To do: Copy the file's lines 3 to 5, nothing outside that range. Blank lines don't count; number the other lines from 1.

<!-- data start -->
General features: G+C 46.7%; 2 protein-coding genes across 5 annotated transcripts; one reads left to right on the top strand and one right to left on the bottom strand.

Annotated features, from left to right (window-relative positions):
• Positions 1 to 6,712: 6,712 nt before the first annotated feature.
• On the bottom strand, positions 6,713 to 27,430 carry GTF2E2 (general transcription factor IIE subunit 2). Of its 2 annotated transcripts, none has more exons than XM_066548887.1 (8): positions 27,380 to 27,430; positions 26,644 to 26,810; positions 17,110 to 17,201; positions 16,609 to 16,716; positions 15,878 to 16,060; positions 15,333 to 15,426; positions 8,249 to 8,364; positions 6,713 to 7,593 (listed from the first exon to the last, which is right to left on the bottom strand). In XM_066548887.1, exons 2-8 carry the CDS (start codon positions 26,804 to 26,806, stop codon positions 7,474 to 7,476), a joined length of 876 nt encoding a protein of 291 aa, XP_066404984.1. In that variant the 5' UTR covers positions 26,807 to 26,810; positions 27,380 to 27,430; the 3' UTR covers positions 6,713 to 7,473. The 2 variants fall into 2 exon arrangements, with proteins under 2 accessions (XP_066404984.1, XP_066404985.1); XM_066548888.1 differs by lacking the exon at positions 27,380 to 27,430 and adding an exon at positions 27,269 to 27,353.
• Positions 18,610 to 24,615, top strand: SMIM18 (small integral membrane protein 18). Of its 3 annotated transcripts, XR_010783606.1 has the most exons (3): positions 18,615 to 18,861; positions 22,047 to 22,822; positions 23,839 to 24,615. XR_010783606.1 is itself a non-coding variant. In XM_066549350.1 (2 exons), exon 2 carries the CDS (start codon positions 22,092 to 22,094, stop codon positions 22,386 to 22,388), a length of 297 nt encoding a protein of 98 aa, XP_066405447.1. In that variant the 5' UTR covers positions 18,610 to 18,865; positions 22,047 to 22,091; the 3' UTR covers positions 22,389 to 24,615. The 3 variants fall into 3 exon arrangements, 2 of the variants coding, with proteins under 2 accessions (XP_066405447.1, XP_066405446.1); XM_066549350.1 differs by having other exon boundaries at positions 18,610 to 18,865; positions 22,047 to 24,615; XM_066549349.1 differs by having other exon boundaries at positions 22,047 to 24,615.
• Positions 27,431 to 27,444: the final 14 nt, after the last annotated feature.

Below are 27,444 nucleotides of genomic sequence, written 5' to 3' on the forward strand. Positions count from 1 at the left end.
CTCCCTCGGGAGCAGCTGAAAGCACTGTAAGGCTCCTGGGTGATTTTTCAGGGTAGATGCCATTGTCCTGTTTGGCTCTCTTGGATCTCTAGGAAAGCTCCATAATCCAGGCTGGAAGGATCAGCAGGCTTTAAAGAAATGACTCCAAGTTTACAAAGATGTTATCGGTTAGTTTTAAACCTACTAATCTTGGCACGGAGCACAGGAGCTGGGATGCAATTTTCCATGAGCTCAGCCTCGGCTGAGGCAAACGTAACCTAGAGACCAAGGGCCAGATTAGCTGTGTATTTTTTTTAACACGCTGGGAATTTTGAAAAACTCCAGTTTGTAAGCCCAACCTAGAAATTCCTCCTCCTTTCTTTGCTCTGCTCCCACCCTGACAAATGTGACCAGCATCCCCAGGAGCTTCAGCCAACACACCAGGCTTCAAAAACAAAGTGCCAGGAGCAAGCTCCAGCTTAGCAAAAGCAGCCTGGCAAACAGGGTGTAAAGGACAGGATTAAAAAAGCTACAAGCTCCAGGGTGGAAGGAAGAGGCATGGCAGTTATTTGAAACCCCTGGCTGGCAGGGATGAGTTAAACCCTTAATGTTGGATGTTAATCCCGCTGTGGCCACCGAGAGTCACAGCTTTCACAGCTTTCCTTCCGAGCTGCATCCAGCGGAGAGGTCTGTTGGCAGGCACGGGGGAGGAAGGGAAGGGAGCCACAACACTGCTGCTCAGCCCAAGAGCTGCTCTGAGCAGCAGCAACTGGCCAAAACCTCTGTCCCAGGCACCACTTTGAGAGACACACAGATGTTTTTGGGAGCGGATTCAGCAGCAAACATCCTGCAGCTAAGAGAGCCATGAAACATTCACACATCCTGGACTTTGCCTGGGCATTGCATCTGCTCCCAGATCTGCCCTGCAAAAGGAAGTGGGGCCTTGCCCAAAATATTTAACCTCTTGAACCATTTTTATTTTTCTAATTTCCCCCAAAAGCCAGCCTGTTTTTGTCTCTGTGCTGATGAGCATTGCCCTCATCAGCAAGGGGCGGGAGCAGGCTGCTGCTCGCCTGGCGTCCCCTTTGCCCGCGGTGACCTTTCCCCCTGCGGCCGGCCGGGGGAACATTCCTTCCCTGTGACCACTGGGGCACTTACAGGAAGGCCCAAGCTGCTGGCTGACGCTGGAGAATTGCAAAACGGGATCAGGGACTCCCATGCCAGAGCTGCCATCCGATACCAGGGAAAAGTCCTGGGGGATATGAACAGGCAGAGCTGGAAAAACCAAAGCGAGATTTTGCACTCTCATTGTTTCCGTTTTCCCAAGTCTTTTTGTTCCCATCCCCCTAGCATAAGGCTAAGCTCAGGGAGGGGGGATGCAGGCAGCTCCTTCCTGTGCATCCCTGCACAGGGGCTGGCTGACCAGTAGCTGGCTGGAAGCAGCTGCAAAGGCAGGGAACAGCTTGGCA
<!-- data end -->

• Positions 1 to 6,712: 6,712 nt before the first annotated feature.
• On the bottom strand, positions 6,713 to 27,430 carry GTF2E2 (general transcription factor IIE subunit 2). Of its 2 annotated transcripts, none has more exons than XM_066548887.1 (8): positions 27,380 to 27,430; positions 26,644 to 26,810; positions 17,110 to 17,201; positions 16,609 to 16,716; positions 15,878 to 16,060; positions 15,333 to 15,426; positions 8,249 to 8,364; positions 6,713 to 7,593 (listed from the first exon to the last, which is right to left on the bottom strand). In XM_066548887.1, exons 2-8 carry the CDS (start codon positions 26,804 to 26,806, stop codon positions 7,474 to 7,476), a joined length of 876 nt encoding a protein of 291 aa, XP_066404984.1. In that variant the 5' UTR covers positions 26,807 to 26,810; positions 27,380 to 27,430; the 3' UTR covers positions 6,713 to 7,473. The 2 variants fall into 2 exon arrangements, with proteins under 2 accessions (XP_066404984.1, XP_066404985.1); XM_066548888.1 differs by lacking the exon at positions 27,380 to 27,430 and adding an exon at positions 27,269 to 27,353.
• Positions 18,610 to 24,615, top strand: SMIM18 (small integral membrane protein 18). Of its 3 annotated transcripts, XR_010783606.1 has the most exons (3): positions 18,615 to 18,861; positions 22,047 to 22,822; positions 23,839 to 24,615. XR_010783606.1 is itself a non-coding variant. In XM_066549350.1 (2 exons), exon 2 carries the CDS (start codon positions 22,092 to 22,094, stop codon positions 22,386 to 22,388), a length of 297 nt encoding a protein of 98 aa, XP_066405447.1. In that variant the 5' UTR covers positions 18,610 to 18,865; positions 22,047 to 22,091; the 3' UTR covers positions 22,389 to 24,615. The 3 variants fall into 3 exon arrangements, 2 of the variants coding, with proteins under 2 accessions (XP_066405447.1, XP_066405446.1); XM_066549350.1 differs by having other exon boundaries at positions 18,610 to 18,865; positions 22,047 to 24,615; XM_066549349.1 differs by having other exon boundaries at positions 22,047 to 24,615.